In partnership with the University of Western Australia (UWA), the strengths-based National Empowerment Project (NEP) brought together researchers from across Australia and began to address issues surrounding Aboriginal wellbeing and, in particular, the high rates of Aboriginal deaths by suicide. The NEP utilised participatory action research (PAR) and was concerned with promoting positive cultural, social, and emotional wellbeing (CSEWB) and building capacity and resilience within Aboriginal communities. Throughout the NEP, consultations with 11 Aboriginal and Torres Strait Islander communities led to the development of a CSEWB program. The program seeks to increase self-determination and empowerment, developing participants’ awareness of a variety of issues relevant to wellbeing. This enables participants to gain a greater understanding of the holistic nature of CSEWB and the complex influences on Aboriginal wellbeing at individual, family, and community levels. This chapter is concerned with the development and delivery of the CSEWB program within three community sites in Perth, Western Australia. Shared philosophical approaches of the CSEWB program, between UWA and Aboriginal communities were human rights and social justice, community ownership, community capacity building, a strong focus on resilience, empowerment and partnerships, respect for local knowledge, and the delivery of community consultations. Investigation into the impacts of the program are based in an anti-colonial space, employing Indigenous Standpoint Theory and PAR approaches. This chapter demonstrates the success of the CSEWB program, links this success to the vital importance of Indigenous research ethics, and positions the research within an empowering and capacity-building context.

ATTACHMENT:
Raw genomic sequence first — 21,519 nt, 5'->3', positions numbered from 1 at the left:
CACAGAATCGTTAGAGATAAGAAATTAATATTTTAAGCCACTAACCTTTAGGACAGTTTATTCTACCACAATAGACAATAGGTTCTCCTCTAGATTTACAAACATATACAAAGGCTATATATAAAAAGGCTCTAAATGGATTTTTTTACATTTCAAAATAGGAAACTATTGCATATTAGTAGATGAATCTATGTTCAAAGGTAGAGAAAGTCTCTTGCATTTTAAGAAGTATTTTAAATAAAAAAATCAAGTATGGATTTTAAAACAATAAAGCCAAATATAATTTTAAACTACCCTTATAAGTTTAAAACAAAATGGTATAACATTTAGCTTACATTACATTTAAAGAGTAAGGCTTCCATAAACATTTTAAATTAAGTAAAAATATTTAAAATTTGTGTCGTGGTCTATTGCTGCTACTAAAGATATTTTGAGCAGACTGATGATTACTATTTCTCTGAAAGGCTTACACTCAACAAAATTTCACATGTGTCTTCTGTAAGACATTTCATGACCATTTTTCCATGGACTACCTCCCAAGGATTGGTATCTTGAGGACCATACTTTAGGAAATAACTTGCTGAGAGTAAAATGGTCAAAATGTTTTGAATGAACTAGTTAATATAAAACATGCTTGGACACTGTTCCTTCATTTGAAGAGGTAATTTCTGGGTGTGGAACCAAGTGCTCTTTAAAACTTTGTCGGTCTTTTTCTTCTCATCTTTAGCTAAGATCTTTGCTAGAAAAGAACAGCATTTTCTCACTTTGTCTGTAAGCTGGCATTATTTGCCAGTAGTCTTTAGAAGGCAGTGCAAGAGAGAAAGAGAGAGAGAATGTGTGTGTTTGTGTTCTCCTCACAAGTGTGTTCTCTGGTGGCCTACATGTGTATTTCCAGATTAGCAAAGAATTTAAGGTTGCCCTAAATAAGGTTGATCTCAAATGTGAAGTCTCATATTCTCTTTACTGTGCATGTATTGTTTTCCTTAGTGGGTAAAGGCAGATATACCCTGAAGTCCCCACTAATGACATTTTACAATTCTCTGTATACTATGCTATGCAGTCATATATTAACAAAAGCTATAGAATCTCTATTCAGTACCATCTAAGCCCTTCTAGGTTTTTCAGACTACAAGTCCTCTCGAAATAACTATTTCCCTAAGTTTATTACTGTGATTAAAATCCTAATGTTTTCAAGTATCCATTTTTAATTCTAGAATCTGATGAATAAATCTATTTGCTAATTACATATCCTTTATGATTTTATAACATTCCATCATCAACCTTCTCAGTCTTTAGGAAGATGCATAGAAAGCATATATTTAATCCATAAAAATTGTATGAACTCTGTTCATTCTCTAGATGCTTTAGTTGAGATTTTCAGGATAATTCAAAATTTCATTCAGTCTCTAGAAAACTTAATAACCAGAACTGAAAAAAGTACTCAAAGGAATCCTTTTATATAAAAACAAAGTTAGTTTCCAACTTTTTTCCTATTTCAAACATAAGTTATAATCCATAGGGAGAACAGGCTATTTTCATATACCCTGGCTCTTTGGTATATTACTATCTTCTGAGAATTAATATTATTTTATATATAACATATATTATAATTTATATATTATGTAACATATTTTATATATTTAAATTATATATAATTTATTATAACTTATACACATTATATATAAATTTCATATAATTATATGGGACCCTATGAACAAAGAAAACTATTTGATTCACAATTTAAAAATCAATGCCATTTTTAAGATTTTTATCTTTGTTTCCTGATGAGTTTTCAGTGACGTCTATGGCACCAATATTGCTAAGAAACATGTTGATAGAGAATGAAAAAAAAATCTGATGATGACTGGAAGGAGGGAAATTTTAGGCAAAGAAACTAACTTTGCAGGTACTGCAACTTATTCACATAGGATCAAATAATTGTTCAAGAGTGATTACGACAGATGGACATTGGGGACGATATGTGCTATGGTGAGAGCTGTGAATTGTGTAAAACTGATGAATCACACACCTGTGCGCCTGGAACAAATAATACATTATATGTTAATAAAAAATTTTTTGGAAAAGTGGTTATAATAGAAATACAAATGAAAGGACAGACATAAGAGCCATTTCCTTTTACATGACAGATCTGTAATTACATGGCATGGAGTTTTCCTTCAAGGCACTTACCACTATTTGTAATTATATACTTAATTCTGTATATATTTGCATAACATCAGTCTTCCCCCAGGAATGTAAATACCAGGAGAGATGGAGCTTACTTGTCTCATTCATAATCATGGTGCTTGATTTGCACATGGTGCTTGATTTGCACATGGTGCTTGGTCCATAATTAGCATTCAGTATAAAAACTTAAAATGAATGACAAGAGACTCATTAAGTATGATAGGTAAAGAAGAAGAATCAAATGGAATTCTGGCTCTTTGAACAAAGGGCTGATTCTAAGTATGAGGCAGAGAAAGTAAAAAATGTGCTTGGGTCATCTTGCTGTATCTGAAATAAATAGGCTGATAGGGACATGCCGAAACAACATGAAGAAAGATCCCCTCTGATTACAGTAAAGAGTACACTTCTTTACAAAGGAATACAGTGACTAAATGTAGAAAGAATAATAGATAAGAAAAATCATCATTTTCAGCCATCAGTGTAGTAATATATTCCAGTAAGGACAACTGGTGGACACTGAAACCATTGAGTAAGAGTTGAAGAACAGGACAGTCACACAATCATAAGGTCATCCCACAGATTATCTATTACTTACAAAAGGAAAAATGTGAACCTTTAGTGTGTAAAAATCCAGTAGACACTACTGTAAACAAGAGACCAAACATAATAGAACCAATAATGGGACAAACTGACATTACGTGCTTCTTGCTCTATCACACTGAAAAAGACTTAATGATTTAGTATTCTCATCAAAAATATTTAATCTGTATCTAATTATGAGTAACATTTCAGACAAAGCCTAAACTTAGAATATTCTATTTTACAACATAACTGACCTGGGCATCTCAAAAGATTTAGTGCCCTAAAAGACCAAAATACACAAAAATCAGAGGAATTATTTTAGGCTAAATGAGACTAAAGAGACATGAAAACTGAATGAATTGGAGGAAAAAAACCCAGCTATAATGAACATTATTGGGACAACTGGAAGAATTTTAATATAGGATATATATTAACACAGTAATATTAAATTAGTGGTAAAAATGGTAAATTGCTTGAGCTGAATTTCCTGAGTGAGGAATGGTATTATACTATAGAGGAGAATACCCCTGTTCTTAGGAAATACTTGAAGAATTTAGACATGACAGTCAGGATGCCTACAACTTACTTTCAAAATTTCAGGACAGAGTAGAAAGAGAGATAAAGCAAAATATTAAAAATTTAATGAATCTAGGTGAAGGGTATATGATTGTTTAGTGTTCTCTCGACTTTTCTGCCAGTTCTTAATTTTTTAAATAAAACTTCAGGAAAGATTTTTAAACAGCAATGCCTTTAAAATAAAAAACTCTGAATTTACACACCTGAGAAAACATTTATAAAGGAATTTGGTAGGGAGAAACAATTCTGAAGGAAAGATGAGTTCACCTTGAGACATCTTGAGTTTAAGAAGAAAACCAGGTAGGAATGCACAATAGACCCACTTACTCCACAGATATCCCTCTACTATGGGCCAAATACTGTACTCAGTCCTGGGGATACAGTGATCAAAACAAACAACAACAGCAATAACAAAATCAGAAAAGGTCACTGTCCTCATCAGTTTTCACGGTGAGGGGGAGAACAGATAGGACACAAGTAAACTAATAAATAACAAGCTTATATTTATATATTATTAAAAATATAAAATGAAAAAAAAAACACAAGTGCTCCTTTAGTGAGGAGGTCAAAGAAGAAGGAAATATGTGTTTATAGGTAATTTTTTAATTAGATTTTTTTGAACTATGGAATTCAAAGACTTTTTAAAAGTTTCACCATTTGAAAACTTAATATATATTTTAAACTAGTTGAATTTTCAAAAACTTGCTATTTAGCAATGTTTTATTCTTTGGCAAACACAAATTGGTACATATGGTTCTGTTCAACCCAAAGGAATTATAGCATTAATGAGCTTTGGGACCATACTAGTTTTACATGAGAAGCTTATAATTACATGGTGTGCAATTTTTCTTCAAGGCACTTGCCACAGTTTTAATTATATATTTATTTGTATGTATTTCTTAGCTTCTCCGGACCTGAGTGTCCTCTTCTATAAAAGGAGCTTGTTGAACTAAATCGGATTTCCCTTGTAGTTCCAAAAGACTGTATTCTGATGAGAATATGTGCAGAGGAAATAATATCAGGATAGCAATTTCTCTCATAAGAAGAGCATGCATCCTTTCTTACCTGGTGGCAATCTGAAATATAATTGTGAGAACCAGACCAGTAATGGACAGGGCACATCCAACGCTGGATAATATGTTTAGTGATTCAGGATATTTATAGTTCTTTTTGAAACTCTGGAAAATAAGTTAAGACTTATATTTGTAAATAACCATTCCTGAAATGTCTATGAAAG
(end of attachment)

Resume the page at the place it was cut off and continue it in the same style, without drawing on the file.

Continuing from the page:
A myriad opinions have been propounded to explain how “cyberspace” can be exploited by commercial organisations. For the most part they are speculative, visionary or…
A myriad opinions have been propounded to explain how “cyberspace” can be exploited by commercial organisations. For the most part they are speculative, visionary or promotional. This work seeks to redress the balance by focusing on the utilisation of the Internet within the UK retail sector and examining its potential as a new retail channel. The paper presents an exploratory study using qualitative and quantitative methods: an on‐line survey of retail Web activities followed by in‐depth interviews. This approach provides a framework of current retail usage of the Internet and explores retailers’ perceptions of the inhibitors and facilitators to its development. It concludes with an emerging model that explains why current levels of retailing on the Internet are low and provides guidance for retailers wishing to increase their level of Internet activity.
Service offerings are largely intangible in nature. Customers are thus unable to assess the purchase outcome prior to experience, rendering the risk of possible customer…